• there is a formula $$G_F$$ of $$F$$ which is "intuitively" true but not provable in $$F$$ [not "absolutely" un-provable]

• the system $$F$$ is unable to prove all true sentences expressible in it.

For 3. :

By Gödel's Completeness Theorem, there are formal systems in which G is false. How can this not cause a contradiction ?

NO; by G's Completeness Th there are models of $$F$$ in which $$G_F$$ is false.

G's Completeness Th, prove that a formula provable in a theory $$T$$ must be true in all models of $$T$$.

Thus assuming that $$\mathbb N$$ is a model of our theory $$F$$ containing "a certain amount" of arithmetic, we have that all theorems of $$F$$ (i.e. formulae provable from $$F$$'s axioms) must be true in all models of $$F$$.

But $$G_F$$ is not provable from $$F$$'s axioms; thus, it must be not true in some model of $$F$$.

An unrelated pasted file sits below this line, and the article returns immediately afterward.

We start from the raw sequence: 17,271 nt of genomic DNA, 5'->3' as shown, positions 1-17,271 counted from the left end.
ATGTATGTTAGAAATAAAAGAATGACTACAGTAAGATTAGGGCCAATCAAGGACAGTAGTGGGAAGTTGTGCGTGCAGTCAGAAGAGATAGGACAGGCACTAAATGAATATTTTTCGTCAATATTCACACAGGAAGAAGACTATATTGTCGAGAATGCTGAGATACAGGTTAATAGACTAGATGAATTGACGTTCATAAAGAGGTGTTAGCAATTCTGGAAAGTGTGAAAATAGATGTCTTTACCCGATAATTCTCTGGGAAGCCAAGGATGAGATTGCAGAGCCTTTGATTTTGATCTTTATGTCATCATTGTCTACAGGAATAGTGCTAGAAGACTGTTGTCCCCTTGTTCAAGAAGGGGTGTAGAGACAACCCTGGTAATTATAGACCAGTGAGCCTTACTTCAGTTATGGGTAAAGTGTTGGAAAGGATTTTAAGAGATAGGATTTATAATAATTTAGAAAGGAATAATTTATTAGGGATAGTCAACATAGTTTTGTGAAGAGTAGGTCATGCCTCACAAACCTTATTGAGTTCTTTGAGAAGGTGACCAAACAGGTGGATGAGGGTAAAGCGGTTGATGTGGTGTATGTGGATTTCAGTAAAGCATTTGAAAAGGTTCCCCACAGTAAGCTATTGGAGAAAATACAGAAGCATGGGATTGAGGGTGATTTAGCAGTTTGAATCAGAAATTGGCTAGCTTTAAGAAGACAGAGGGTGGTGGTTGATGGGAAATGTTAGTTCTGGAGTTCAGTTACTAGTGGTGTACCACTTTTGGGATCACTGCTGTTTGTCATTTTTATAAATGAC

The proof of G's Incompleteness Th give us the insight that $$G_F$$ is true in $$\mathbb N$$; thus, it must be false in some model of $$F$$ different from $$\mathbb N$$, i.e. in some non-standard model of arithmetic.

• thanks a lot for your lengthy answer. So is the notion of truth (when referring to a certain sentence) only an intuitive one (as you say in your answer of 2.), and not a precise one (as the recursive definition which I linked)? Also, what I was asking in 3. was why one of these non-standard models do not have a contradiction ($G$ provable and not provable). I apologize for using the wrong terminology (e.g. system as opposed to model). Oct 19, 2014 at 15:52
• @EmilioFerrucci - regarding truth, the notion of truth of $G_F$ is the "intuitive one, but there is als the Tarski's one (the recursivly defined). About 3, all the models (standard and not) are relative to the same set of axioms; thus $G_F$ is not provable form the axioms ... fullstop. But it happens that some sentence is true in one model ($G_F$ is true in $\mathbb N$ and false in other models) and false in other; due to G's Completeness Th they are not provable from the axioms, i.e. they are not logical consequence of the axioms. Oct 19, 2014 at 16:03